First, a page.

Poll monitoring raises specter of election violence. Is it real?

On the eve of midterm elections in America – as Jan. 6 insurrectionists remain on trial, as candidates nationwide deny the results from 2020, as the president warns of a “path to chaos” – experts on voting and extremism want to make two things clear.

First, voting in the United States remains extraordinarily safe. 

Second, as millions of Americans still seethe over the 2020 election and cast doubt on the fairness of the electoral process, spurred on by lies and disinformation, the possibility remains of tense confrontations or even violence at polling places this week.

Election workers are stepping down in droves after being harassed and threatened, misinformation has ramped up, and volunteer groups are stepping in with de-escalation training to be used at polling places.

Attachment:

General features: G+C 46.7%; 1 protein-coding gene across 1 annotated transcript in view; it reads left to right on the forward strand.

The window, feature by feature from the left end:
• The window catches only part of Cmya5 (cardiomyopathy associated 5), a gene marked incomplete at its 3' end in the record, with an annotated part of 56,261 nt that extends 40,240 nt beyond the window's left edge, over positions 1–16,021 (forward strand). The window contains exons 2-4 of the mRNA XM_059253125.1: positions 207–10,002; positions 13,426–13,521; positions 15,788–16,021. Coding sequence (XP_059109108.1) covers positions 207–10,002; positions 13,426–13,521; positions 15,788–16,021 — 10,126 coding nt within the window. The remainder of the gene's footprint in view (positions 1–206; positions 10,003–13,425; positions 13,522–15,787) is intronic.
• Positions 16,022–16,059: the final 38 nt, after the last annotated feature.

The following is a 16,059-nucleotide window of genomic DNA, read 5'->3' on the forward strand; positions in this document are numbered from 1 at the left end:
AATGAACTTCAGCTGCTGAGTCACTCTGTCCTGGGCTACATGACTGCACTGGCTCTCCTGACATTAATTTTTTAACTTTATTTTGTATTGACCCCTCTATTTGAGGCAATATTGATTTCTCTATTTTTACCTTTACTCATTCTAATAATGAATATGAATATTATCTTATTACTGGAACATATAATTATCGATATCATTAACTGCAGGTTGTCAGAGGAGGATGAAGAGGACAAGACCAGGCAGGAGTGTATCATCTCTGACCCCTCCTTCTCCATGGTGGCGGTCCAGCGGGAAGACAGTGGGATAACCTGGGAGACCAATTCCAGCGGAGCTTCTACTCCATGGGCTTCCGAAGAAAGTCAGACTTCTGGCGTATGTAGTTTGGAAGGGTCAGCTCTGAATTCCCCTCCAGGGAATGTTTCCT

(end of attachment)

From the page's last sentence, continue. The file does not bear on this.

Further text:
Organizations pushing spurious claims of voter fraud now call for volunteers to patrol polling stations and election infrastructure in some states. That raises the likelihood of tense interactions between election critics and election officials and voters. 

Meanwhile, observers worry increased tensions could also come in the days and weeks post-election, especially in communities where election deniers are on the ballot or where election results are especially close or delayed.

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